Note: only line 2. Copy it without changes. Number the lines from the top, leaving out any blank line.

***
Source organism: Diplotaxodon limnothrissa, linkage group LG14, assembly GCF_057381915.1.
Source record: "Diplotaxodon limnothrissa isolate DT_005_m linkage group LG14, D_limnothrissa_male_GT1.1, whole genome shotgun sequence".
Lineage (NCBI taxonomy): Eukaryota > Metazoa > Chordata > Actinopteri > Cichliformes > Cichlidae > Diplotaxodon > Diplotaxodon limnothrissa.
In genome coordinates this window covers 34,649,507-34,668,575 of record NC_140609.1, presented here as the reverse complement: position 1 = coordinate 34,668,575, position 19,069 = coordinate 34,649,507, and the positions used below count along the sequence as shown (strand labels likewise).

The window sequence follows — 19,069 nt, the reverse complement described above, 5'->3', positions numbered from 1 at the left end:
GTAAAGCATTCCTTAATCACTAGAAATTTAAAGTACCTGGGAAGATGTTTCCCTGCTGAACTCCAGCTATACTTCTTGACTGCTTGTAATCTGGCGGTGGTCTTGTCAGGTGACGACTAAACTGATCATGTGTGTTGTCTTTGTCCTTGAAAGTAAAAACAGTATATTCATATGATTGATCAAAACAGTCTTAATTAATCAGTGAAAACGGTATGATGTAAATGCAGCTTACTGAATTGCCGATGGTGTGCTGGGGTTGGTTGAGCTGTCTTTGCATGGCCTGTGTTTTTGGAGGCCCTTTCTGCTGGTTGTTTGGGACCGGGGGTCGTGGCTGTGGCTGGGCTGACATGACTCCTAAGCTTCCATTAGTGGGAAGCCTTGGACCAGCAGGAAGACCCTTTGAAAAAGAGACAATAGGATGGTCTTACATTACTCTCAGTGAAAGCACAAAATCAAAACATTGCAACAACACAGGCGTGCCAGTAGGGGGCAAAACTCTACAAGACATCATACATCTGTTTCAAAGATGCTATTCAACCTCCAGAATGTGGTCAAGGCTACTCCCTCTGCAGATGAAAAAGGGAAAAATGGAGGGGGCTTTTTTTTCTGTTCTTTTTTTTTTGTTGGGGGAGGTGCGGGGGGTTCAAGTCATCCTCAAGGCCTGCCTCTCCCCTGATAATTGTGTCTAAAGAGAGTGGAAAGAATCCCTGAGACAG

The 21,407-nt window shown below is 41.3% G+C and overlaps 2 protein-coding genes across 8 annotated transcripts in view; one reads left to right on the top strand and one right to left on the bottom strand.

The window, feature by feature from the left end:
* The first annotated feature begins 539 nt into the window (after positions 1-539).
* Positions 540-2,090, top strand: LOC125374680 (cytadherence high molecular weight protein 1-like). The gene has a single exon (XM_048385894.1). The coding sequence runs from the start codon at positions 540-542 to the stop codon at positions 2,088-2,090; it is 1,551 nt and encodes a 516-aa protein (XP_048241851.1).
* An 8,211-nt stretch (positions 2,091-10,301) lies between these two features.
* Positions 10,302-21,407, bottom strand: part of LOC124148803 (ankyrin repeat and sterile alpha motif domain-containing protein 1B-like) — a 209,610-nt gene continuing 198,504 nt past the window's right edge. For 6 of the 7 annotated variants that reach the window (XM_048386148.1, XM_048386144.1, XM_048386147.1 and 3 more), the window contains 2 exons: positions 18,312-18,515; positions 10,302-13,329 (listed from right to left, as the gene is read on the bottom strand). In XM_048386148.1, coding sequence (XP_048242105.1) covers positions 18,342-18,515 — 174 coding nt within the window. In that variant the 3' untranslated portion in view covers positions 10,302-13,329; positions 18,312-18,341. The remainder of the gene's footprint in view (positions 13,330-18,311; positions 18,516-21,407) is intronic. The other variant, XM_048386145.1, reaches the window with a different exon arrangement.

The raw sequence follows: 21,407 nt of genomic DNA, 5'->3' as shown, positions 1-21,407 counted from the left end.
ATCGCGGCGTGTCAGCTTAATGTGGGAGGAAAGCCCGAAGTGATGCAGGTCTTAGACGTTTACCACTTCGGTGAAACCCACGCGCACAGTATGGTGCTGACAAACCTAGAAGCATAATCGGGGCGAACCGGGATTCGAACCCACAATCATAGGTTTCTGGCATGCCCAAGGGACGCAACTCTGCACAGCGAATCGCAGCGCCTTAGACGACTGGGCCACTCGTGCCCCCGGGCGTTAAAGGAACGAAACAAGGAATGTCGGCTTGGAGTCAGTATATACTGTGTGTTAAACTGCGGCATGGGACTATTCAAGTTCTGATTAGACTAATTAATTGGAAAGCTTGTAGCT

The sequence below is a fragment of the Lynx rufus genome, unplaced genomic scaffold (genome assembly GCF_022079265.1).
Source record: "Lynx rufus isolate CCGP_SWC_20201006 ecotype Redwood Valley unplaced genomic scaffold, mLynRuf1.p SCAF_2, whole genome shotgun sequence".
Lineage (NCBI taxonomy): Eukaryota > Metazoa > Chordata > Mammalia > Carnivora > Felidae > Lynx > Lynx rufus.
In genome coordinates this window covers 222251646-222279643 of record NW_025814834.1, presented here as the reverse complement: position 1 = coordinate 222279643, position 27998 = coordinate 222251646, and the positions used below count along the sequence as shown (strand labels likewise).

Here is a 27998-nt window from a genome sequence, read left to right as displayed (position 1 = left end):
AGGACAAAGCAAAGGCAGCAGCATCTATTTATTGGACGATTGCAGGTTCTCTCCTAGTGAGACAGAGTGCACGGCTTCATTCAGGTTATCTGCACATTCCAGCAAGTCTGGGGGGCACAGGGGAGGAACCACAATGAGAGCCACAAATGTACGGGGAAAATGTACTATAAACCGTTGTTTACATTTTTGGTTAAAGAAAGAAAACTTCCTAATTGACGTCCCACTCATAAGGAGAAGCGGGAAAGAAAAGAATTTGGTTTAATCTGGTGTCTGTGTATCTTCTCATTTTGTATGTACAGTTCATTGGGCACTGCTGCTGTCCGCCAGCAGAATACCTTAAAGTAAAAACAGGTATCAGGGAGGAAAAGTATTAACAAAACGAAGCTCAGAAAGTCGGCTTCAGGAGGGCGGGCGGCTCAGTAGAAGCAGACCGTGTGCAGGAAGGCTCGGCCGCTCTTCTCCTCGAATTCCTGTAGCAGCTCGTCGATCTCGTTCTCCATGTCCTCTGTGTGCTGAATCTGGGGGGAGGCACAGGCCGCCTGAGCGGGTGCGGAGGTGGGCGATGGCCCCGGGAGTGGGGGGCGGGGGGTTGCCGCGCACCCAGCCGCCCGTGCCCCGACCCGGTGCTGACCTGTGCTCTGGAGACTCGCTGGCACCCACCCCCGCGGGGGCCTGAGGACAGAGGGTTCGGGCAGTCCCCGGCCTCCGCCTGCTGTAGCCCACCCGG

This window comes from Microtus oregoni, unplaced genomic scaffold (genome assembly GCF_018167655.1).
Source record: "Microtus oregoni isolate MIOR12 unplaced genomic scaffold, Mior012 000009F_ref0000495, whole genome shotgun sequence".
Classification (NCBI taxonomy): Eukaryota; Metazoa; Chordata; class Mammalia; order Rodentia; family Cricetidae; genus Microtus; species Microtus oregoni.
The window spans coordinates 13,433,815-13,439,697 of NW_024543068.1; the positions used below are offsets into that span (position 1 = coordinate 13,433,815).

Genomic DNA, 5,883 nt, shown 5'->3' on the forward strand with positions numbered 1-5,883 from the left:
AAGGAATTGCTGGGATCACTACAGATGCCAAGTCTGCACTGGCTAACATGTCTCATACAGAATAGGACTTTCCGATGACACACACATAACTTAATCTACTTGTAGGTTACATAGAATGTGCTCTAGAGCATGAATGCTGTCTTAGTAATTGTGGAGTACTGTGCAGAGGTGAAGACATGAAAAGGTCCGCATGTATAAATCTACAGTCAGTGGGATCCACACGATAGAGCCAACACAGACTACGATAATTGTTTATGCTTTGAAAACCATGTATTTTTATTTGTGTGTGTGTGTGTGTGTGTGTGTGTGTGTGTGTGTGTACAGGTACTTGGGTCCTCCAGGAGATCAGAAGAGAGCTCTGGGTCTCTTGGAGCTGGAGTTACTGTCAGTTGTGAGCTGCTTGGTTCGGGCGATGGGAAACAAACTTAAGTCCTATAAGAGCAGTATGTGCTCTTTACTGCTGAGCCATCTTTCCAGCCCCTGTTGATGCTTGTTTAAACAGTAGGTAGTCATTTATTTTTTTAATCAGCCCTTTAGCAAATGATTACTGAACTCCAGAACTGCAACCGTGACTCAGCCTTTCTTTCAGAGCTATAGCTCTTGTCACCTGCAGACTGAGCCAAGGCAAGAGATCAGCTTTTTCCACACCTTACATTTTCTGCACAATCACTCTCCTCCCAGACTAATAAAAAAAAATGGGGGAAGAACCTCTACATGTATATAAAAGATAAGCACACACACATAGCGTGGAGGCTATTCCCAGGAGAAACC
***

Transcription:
Source record: "Diplotaxodon limnothrissa isolate DT_005_m linkage group LG14, D_limnothrissa_male_GT1.1, whole genome shotgun sequence".